You decide to stay the night in Alkahar, as braving the freezing-cold desert at night has left you with a chill. Your group is spending the night at a local tavern that rents out rooms for the night. You’ve gotten your things settled in your chambers, and you’re planning on having a strong drink then going you bed. You go downstairs, and you see a small group of people chatting amicably. They all wear the rough cloth headdresses common to farmers. Each has a drink in front of them, that harsh red liquor they call ankhanam. Their eyes follow you as you come down the stairs; you get the sense that foreigners aren’t very common out here in the desert. You decide to grab a drink, as you know barely enough of the Kaharian tongue to do that. After a short amount of pointing and after becoming a silver coin poorer, you sit down in the corner of the bar. Your eyes travel to the group of farmers as they chat in that harsh tongue. It’s much too fast to follow, and eventually you give up. You’re just about to finish your drink and head back upstairs when one of the them breaks away from the group. He walks right up to your table, and you immediately place your hand on the pommel of your blade. "No harm." he says, his accent pleasant despite the language it usually spoke. "We are travelling to the desert for a hunt on the morrow. You wish to join?" He clearly has some trouble with Common but you find yourself nodding along. You return to your room; now you have an appointment to keep.
The Kaharians use the Common alphabet, with modifications to include the harsh "lkh" sound and the incredibly common vowel "ai".
Malkahar nouns can have one of eight different cases (nominative, accusative, dative, genitive, possessed objects, ablative, locative, comitative and instrumental) and one of two genders (masculine or feminine). Adjectives also loosely follow this pattern. Verbs are constructed from four parts: the stem or root, a subject marker, a time marker and then an aspect marker. Stems are almost always regular, and there is very little variation of the markers (past tenses always have -te- as a time marker, for instance).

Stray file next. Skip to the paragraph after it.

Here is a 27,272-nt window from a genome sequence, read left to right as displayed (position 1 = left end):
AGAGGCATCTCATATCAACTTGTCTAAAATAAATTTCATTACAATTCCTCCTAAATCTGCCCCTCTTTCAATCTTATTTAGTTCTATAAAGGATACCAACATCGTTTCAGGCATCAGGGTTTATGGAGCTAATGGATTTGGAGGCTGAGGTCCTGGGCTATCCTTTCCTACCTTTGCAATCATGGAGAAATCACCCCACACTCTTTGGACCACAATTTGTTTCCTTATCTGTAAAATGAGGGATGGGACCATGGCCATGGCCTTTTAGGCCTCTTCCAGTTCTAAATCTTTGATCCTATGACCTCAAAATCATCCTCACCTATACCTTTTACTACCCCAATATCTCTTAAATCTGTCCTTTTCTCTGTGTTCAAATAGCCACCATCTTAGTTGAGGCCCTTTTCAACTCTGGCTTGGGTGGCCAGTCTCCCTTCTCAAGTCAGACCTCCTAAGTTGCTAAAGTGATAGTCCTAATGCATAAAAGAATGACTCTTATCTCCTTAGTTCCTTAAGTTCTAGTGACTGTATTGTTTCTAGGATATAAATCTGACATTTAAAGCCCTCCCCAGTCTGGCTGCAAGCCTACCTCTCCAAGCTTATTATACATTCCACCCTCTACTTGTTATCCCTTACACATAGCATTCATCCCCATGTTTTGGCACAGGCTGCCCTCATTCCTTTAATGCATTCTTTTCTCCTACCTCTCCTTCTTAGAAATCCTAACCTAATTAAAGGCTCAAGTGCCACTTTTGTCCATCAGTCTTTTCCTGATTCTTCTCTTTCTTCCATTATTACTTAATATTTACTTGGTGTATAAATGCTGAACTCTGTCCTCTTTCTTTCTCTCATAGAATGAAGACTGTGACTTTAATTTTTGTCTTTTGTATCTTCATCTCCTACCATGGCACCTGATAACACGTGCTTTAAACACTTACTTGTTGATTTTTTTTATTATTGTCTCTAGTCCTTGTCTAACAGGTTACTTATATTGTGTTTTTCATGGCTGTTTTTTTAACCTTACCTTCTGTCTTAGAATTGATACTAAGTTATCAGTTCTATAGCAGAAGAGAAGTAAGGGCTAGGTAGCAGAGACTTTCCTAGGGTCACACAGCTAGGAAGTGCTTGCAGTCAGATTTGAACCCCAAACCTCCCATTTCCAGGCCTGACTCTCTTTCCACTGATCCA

OSV is the standard order for most sentences in Malkahar, but questions take a SVQO (Q being the question word) and pronouns find their way to the S area regardless of their grammatical case.
Malkahar vocabulary is all original, with only a few borrowed words for things Kaharians wouldn't regularly come into contact with.
The language is composed of 14 vowels and 28 vowels, with the "lkh" sound being unique to the language.
- Spoken by
- Common Female Names
- Ailai, Brei, Buri, Damsi, Flirai, Girai, Kyera, Losar, Misi, Nira, Pnepoi, Reza, Sziri, Tiksil, Yarezi.
- Common Male Names
- Amram, Brona, Ditra, Gora, Isola, Jako, Khalka, Kuza, Mesa, Ptro, Relkha, Testa, Visha, Yorun, Zotash.
Geographic DistributionMalkahar is spoken by the Kaharian tepilar native to the Khanate of Kahari.
Common Idioms and ExpressionsX as the horse rides. ~ For describing straight line distances.
Kinder than a hoof to the face. ~ Not kind at all.
Wilder than a dust devil. ~ Incredibly wild.
Is that your dream and wish? ~ Used sarcastically to deride someone's opinion.
Prettier than the best of the horses. ~ The most beautiful person you've ever met.
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